> How do new types get added to this list? It’s certainly not the case that NSValue knows about them specifically; usually some kind of category is added after the fact.
I think the list was gathered from the documentation at:
New types would get added when the owner of a particular framework determines that one of their value types can be mapped to a more-specific Objective-C class than Swift’s box type, at which point an _ObjectiveCBridgeable conformance can be added to do it. This proposal is taking the presence of those NSValue categories as an indication that NSValue is the best Objective-C class to which these types should be mapped.
> Also, how does this bridging work for swift-corelibs-foundation on Linux, where bridging is disabled?
It doesn’t. This only affects how value types are boxed when we are providing interoperability with Objective-C.
> - Tony
>> <https://github.com/jckarter/swift-evolution/blob/be49e08f56450ffea394306198bcd25f58915e30/proposals/XXXX-bridge-nsnumber-and-nsvalue.md#detailed-design>Detailed design
>> Bridged NSNumber and NSValue objects must be castable back to their original Swift value types. NSValue normally preserves the type information of its included struct in its objCType property. We can check the objCType of an NSValue instance when attempting to cast back to a specific bridged struct type.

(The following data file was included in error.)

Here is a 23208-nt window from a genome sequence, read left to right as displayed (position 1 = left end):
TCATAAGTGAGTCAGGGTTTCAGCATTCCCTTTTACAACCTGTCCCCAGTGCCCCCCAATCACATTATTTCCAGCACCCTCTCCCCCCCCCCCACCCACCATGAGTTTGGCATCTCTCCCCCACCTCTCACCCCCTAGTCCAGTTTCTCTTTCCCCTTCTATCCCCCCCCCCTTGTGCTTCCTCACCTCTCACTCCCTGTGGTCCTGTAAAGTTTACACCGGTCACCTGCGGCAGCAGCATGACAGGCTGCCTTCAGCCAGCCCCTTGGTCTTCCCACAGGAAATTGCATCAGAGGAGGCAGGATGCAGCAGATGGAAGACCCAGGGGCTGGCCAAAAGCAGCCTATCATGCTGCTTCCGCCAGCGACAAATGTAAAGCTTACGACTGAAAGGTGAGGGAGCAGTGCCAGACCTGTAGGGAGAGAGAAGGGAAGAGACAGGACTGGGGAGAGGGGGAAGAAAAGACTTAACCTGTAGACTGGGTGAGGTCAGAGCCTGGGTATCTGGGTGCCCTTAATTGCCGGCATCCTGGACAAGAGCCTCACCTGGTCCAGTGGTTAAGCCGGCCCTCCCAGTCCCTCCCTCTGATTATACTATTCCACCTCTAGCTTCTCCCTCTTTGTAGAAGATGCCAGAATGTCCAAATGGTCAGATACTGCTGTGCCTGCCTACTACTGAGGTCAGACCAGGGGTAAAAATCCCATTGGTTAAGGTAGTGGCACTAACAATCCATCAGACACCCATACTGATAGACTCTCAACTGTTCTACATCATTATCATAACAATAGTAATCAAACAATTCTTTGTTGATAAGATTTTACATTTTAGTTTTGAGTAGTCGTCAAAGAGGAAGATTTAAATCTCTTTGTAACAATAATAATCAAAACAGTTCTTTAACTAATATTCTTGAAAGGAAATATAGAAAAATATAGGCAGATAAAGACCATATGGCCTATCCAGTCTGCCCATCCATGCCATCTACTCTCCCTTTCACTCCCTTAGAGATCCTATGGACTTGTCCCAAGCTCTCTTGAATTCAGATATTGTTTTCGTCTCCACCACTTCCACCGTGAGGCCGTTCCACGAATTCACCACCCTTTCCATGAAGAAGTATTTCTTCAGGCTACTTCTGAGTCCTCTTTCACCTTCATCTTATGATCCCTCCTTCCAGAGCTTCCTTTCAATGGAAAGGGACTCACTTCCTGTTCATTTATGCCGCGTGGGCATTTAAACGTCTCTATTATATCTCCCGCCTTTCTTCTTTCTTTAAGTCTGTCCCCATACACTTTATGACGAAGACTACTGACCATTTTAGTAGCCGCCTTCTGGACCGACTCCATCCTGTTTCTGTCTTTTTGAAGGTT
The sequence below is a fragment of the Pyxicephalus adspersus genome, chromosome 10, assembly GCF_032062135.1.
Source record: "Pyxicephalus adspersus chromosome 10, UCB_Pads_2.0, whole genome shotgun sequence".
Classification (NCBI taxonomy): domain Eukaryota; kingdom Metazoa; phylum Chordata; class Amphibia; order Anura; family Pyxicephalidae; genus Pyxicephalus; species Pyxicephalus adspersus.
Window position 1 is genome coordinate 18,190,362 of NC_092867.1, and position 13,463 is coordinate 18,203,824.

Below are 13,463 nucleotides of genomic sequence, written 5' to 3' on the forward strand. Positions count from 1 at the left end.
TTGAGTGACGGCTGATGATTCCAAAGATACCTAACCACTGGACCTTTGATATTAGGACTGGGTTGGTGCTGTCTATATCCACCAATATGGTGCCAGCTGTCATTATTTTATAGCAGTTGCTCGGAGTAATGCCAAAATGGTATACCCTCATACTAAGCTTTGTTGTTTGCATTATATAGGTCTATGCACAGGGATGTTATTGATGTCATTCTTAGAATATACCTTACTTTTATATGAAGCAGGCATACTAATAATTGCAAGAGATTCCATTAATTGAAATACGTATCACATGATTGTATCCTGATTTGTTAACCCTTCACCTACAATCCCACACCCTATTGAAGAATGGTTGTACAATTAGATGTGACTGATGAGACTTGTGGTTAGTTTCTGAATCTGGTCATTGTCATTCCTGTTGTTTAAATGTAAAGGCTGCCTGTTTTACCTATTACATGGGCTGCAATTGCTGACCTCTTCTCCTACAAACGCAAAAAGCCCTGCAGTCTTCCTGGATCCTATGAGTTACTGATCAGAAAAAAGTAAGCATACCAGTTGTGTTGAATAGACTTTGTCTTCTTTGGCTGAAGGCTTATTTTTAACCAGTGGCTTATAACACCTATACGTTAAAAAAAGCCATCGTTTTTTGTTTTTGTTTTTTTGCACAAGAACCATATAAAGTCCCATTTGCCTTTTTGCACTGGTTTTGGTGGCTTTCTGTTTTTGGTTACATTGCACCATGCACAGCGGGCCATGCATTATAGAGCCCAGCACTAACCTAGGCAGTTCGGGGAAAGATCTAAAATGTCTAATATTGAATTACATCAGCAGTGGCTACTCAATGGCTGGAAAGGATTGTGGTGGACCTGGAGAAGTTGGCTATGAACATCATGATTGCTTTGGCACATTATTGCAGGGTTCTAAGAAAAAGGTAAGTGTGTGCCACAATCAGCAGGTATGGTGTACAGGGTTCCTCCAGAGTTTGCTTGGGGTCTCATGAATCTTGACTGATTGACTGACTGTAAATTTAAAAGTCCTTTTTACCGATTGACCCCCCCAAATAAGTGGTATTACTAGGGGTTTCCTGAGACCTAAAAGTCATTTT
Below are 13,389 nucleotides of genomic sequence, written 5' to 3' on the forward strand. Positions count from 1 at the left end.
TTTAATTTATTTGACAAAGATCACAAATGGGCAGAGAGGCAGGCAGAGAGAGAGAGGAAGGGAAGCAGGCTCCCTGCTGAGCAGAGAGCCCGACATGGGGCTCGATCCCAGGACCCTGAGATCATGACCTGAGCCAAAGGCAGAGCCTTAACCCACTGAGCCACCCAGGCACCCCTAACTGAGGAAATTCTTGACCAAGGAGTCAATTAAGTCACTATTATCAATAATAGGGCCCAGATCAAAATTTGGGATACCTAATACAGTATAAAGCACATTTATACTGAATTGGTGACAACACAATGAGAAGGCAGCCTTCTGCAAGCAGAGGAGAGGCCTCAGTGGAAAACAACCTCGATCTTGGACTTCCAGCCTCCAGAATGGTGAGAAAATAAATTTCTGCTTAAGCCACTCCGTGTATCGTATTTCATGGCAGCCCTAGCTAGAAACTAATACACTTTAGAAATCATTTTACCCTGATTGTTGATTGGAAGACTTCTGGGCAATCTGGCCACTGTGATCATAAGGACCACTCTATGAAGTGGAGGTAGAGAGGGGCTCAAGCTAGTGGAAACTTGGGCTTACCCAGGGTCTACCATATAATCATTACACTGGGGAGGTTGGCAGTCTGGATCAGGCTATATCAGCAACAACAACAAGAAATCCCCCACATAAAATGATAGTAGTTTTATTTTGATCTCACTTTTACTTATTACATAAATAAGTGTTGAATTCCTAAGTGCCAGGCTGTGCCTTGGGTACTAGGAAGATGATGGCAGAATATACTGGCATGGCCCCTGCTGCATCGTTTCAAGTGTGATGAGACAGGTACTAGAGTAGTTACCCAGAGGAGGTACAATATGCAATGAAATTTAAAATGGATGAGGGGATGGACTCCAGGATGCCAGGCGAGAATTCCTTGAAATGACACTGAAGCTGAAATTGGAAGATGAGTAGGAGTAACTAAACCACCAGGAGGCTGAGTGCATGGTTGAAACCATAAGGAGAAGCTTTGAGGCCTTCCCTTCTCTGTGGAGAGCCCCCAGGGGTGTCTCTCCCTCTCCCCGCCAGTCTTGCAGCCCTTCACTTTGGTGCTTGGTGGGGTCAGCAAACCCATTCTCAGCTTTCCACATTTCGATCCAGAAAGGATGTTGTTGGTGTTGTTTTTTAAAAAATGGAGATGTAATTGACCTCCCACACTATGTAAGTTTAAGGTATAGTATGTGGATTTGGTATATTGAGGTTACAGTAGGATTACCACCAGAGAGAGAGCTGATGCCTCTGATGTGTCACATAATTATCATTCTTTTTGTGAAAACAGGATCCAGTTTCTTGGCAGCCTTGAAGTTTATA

>> NSNumber is a bit trickier, since Cocoa's implementation does not generally guarantee to remember the exact number type an instance was constructed from. We can instead say that casting an NSNumber to a Swift number type succeeds if the value of the NSNumber is exactly representable as the target type. This is imperfect, since it means that an NSNumbercan potentially be cast to a different type from the original value, but it at least ensures that Swift values round-trip through the bridge without depending on NSNumber implementation details.
>> <https://github.com/jckarter/swift-evolution/blob/be49e08f56450ffea394306198bcd25f58915e30/proposals/XXXX-bridge-nsnumber-and-nsvalue.md#impact-on-existing-code>Impact on existing code
>> This change has no static source impact, but changes the dynamic behavior of the Objective-C bridge. From Objective-C's perspective, values that used to bridge as opaque objects will now come in as semantically meaningful Objective-C objects. This should be a safe change, since existing code should not be relying on the behavior of opaque bridged objects. From Swift's perspective, values should still be able to round-trip from concrete number and struct types to Anyto id to Any and back by dynamic casting. The ability to reliably distinguish the exact number type that an NSNumberwas constructed from would be lost.
>> <https://github.com/jckarter/swift-evolution/blob/be49e08f56450ffea394306198bcd25f58915e30/proposals/XXXX-bridge-nsnumber-and-nsvalue.md#alternatives-considered>Alternatives considered
>> We can of course do nothing and leave the behavior as-is.
>> NSValue also carries factories for valueWithPointer: and valueWithNonretainedObject:. Maybe we could bridgeUnsafePointer and Unmanaged this way, but we probably shouldn’t.
>> - Doug
>> swift-evolution mailing list
>> swift-evolution at swift.org <mailto:swift-evolution at swift.org>